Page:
Top positive review
Middling Hammer vampire effort gets superior DVD treatment
on December 13, 2001
Lust for a Vampire is the second and generally acknowledged as the least of Hammer's Carmilla Karnstein trilogy (Vampire Lovers, Lust, Twins of Evil). The movie is actually better than I expected, with most of the downside apparently due to postproduction fiddling by producers Harry Fine and Michael Style. The script by Tudor Gates contains a few fresh twists, Jimmy Sangster's direction is competent, the women, especially Yutte Stensgaard as Mircalla, are gorgeous, and Ralph Bates is excellent in a difficult role (originally intended for Peter Cushing). But what really mars the film and no doubt contributes to its poor reputation are some shockingly bad editing and soundtrack decisions: an otherwise effective scene of three 'vampiresses' stalking Michael Johnson in Karnstein castle is ruined by an idiotic voiceover; the unintentionally hilarious "subjective" murder shots were no doubt intended to be cut away from much sooner than they are; blatantly obvious, mismatched closeups of Christopher Lee's bloodshot eyes are substituted for Mike Raven's; Stensgaard and Johnson's big vampire attack/love scene is rendered completely ludicrous by an absolutely awful pop song ("Strange Love") warbling in the background, etc., etc. The movie's quite watchable but frustrating because you keep thinking, "if only Jimmy Sangster had been allowed to edit this it probably would've been much better." (After saving Hammer's bacon by replacing injured Terence Fisher at the last minute, Sangster was unceremoniously ordered off the film by the producers as soon as shooting wrapped.) As it is, it's worth a look for Hammer and vampire fans, but ultimately less than completely satisfying.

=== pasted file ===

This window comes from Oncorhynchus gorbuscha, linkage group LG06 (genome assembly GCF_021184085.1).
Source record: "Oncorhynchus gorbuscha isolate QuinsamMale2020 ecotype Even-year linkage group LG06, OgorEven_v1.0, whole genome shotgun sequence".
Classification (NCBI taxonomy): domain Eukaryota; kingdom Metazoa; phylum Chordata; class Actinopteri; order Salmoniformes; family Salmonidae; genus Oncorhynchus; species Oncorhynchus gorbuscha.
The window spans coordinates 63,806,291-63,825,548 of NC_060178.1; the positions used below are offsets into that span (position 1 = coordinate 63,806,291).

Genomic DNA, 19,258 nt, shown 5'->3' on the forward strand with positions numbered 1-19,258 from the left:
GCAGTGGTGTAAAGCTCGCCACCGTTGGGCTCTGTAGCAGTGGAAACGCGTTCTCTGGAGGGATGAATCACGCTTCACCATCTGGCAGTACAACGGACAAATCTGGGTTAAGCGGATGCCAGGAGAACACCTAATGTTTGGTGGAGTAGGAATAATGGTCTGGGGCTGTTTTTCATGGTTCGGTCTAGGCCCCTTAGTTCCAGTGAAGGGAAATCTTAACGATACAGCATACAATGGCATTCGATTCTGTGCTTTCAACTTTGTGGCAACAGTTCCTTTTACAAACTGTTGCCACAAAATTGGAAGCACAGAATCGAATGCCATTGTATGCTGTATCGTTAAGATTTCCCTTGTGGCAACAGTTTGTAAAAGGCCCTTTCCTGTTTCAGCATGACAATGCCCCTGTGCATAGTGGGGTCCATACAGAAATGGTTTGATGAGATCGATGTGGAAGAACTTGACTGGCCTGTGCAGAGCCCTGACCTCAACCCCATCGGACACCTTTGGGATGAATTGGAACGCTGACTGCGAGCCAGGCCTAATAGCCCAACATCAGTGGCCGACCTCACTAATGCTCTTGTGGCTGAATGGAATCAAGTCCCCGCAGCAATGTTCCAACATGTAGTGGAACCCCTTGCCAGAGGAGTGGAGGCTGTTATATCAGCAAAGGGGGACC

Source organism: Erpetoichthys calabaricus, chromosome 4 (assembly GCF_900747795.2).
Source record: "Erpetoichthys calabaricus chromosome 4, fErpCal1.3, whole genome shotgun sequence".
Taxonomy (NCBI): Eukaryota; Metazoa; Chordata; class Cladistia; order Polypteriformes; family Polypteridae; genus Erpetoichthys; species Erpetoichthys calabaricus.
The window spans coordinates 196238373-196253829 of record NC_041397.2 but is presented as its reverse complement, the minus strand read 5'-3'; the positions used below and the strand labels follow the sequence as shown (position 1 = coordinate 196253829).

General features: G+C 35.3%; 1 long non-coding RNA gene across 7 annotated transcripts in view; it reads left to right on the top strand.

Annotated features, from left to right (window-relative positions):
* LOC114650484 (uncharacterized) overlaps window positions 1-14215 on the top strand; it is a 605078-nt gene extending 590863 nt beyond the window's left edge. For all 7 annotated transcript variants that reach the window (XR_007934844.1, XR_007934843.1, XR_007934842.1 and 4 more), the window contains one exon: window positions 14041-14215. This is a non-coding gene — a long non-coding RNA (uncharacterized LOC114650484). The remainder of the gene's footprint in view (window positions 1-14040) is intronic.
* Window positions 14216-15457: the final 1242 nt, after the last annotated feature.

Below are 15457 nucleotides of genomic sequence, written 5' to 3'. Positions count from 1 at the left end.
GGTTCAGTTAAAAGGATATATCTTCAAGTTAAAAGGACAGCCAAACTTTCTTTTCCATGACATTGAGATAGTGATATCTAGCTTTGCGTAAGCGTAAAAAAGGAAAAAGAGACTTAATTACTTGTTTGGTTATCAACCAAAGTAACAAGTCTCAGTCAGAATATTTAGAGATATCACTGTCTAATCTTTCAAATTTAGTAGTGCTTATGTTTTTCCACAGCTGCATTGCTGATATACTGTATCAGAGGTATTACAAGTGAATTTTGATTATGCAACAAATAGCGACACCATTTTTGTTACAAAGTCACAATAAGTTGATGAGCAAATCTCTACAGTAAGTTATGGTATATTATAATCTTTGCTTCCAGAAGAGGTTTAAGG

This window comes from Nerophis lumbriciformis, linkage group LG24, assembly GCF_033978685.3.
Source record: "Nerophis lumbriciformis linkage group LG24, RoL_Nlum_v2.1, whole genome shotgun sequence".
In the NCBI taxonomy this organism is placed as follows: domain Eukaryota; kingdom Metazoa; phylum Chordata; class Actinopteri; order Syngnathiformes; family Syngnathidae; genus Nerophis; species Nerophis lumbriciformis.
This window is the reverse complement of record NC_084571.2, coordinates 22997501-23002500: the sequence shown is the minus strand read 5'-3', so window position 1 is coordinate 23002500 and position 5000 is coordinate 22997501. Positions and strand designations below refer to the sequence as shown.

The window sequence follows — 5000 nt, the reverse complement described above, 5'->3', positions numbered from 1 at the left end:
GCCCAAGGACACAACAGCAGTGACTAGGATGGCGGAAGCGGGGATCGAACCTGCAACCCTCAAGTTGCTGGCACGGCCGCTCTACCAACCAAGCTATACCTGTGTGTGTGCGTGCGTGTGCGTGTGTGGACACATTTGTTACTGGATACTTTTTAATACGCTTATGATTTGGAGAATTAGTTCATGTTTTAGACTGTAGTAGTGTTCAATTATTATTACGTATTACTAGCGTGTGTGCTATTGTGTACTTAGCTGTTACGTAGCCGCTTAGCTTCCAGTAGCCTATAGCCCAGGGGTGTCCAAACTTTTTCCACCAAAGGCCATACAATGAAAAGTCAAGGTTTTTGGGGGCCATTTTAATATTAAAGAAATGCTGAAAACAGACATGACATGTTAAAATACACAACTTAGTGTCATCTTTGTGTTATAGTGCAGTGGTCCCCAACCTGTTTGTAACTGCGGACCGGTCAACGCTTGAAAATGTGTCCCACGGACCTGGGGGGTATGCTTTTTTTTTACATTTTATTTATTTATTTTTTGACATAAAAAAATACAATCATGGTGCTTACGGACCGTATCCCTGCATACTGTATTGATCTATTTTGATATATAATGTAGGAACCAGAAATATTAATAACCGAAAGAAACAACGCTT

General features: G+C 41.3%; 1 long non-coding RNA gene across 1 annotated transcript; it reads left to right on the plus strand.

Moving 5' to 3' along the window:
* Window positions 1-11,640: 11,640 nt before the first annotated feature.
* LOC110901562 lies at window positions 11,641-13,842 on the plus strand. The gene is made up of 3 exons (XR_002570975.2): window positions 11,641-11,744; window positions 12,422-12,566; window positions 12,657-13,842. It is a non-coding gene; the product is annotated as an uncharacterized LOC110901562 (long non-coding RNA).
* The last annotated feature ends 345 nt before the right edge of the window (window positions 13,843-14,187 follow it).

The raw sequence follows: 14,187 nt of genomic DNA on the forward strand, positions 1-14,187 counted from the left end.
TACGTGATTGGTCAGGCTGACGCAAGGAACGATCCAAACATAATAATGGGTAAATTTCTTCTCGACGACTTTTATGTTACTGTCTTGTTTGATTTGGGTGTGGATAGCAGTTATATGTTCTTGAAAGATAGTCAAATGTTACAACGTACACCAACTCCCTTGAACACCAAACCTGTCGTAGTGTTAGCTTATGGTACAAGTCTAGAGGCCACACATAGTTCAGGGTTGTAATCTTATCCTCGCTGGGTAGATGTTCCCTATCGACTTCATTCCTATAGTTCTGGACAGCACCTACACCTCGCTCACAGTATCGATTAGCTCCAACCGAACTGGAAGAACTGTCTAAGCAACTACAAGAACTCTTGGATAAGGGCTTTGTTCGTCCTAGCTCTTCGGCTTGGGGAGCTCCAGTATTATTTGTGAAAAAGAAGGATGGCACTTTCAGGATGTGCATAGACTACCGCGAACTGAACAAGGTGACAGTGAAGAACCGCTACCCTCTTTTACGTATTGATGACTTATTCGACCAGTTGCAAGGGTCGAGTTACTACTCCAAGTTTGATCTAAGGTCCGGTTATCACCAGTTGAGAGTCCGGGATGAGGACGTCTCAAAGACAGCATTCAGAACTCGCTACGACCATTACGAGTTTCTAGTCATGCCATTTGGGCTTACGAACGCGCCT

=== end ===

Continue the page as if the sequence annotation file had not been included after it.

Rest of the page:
Whatever one thinks of the film, you can't complain about Anchor's DVD package. The uncut, anamorphic widescreen (1.77:1) source print is a wee bit soft, but otherwise virtually flawless, with great color, contrast, detail, and nary a speckle to be seen. Extras include an equally gorgeous trailer, radio spots, poster and still gallery, filmographies, and a commentary by Jimmy Sangster, Suzanna Leigh, and Hammer historian Marcus Hearn. This is a real treat, since they spend most of the time discussing a wide range of personalities and topics, including some behind-the-scenes Hammer dish, rather than just focusing on the movie. Overall another fine release from Anchor, who've really been setting the standard for "special edition" DVDs lately, horror or otherwise. 5 stars for the DVD, 3 or 4 for the movie.